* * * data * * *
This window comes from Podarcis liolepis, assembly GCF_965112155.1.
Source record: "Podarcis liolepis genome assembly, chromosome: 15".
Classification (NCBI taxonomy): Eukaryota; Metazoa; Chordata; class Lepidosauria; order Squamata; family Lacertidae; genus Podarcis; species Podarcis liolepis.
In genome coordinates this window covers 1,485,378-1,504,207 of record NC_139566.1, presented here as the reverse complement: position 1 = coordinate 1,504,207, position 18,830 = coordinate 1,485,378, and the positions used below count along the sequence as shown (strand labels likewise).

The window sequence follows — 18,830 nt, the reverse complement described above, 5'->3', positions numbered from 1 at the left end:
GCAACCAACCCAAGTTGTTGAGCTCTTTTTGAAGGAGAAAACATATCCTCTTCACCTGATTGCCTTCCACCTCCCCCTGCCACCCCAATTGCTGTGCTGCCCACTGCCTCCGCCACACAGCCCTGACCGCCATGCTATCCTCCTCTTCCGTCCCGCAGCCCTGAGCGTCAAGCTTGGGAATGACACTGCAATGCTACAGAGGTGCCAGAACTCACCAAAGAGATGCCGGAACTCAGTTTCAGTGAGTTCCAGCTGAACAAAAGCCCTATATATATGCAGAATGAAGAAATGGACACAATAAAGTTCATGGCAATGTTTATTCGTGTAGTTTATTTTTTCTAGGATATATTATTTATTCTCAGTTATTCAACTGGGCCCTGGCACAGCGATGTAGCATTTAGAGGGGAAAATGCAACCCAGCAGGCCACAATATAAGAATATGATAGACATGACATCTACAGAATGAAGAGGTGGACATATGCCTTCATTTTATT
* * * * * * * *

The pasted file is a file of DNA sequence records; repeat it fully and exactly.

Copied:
This window comes from Podarcis liolepis, assembly GCF_965112155.1.
Source record: "Podarcis liolepis genome assembly, chromosome: 15".
Classification (NCBI taxonomy): Eukaryota; Metazoa; Chordata; class Lepidosauria; order Squamata; family Lacertidae; genus Podarcis; species Podarcis liolepis.
In genome coordinates this window covers 1,485,378-1,504,207 of record NC_139566.1, presented here as the reverse complement: position 1 = coordinate 1,504,207, position 18,830 = coordinate 1,485,378, and the positions used below count along the sequence as shown (strand labels likewise).

The window sequence follows — 18,830 nt, the reverse complement described above, 5'->3', positions numbered from 1 at the left end:
GCAACCAACCCAAGTTGTTGAGCTCTTTTTGAAGGAGAAAACATATCCTCTTCACCTGATTGCCTTCCACCTCCCCCTGCCACCCCAATTGCTGTGCTGCCCACTGCCTCCGCCACACAGCCCTGACCGCCATGCTATCCTCCTCTTCCGTCCCGCAGCCCTGAGCGTCAAGCTTGGGAATGACACTGCAATGCTACAGAGGTGCCAGAACTCACCAAAGAGATGCCGGAACTCAGTTTCAGTGAGTTCCAGCTGAACAAAAGCCCTATATATATGCAGAATGAAGAAATGGACACAATAAAGTTCATGGCAATGTTTATTCGTGTAGTTTATTTTTTCTAGGATATATTATTTATTCTCAGTTATTCAACTGGGCCCTGGCACAGCGATGTAGCATTTAGAGGGGAAAATGCAACCCAGCAGGCCACAATATAAGAATATGATAGACATGACATCTACAGAATGAAGAGGTGGACATATGCCTTCATTTTATT